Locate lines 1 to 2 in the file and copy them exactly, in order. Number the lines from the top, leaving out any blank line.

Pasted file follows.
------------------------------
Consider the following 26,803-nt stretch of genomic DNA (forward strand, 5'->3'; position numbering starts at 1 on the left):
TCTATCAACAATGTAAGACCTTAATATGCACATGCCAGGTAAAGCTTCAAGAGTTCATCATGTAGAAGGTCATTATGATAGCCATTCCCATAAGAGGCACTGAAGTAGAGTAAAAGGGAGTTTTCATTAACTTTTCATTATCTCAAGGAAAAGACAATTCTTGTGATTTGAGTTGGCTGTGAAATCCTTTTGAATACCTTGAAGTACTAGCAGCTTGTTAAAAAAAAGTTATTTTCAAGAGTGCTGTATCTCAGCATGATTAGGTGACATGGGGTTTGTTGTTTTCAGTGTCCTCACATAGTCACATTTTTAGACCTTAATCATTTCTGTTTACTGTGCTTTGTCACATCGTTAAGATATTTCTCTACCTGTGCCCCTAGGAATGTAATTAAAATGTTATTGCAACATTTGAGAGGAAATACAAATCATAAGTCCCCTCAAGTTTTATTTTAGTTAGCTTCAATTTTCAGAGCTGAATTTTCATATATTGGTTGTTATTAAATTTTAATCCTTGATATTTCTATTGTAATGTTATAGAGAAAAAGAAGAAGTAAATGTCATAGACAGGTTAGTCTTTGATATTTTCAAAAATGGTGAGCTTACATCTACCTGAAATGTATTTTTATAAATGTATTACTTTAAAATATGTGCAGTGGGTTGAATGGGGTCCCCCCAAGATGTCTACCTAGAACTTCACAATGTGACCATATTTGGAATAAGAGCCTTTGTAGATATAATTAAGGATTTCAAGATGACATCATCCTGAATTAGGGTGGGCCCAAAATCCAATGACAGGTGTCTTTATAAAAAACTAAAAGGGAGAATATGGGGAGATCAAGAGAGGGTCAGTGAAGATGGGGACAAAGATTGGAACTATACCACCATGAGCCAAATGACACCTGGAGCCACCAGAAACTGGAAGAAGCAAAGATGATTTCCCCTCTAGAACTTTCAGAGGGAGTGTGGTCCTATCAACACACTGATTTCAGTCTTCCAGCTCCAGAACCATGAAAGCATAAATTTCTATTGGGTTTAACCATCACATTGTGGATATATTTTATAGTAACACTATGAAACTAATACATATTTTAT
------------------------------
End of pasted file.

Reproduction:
Consider the following 26,803-nt stretch of genomic DNA (forward strand, 5'->3'; position numbering starts at 1 on the left):
TCTATCAACAATGTAAGACCTTAATATGCACATGCCAGGTAAAGCTTCAAGAGTTCATCATGTAGAAGGTCATTATGATAGCCATTCCCATAAGAGGCACTGAAGTAGAGTAAAAGGGAGTTTTCATTAACTTTTCATTATCTCAAGGAAAAGACAATTCTTGTGATTTGAGTTGGCTGTGAAATCCTTTTGAATACCTTGAAGTACTAGCAGCTTGTTAAAAAAAAGTTATTTTCAAGAGTGCTGTATCTCAGCATGATTAGGTGACATGGGGTTTGTTGTTTTCAGTGTCCTCACATAGTCACATTTTTAGACCTTAATCATTTCTGTTTACTGTGCTTTGTCACATCGTTAAGATATTTCTCTACCTGTGCCCCTAGGAATGTAATTAAAATGTTATTGCAACATTTGAGAGGAAATACAAATCATAAGTCCCCTCAAGTTTTATTTTAGTTAGCTTCAATTTTCAGAGCTGAATTTTCATATATTGGTTGTTATTAAATTTTAATCCTTGATATTTCTATTGTAATGTTATAGAGAAAAAGAAGAAGTAAATGTCATAGACAGGTTAGTCTTTGATATTTTCAAAAATGGTGAGCTTACATCTACCTGAAATGTATTTTTATAAATGTATTACTTTAAAATATGTGCAGTGGGTTGAATGGGGTCCCCCCAAGATGTCTACCTAGAACTTCACAATGTGACCATATTTGGAATAAGAGCCTTTGTAGATATAATTAAGGATTTCAAGATGACATCATCCTGAATTAGGGTGGGCCCAAAATCCAATGACAGGTGTCTTTATAAAAAACTAAAAGGGAGAATATGGGGAGATCAAGAGAGGGTCAGTGAAGATGGGGACAAAGATTGGAACTATACCACCATGAGCCAAATGACACCTGGAGCCACCAGAAACTGGAAGAAGCAAAGATGATTTCCCCTCTAGAACTTTCAGAGGGAGTGTGGTCCTATCAACACACTGATTTCAGTCTTCCAGCTCCAGAACCATGAAAGCATAAATTTCTATTGGGTTTAACCATCACATTGTGGATATATTTTATAGTAACACTATGAAACTAATACATATTTTAT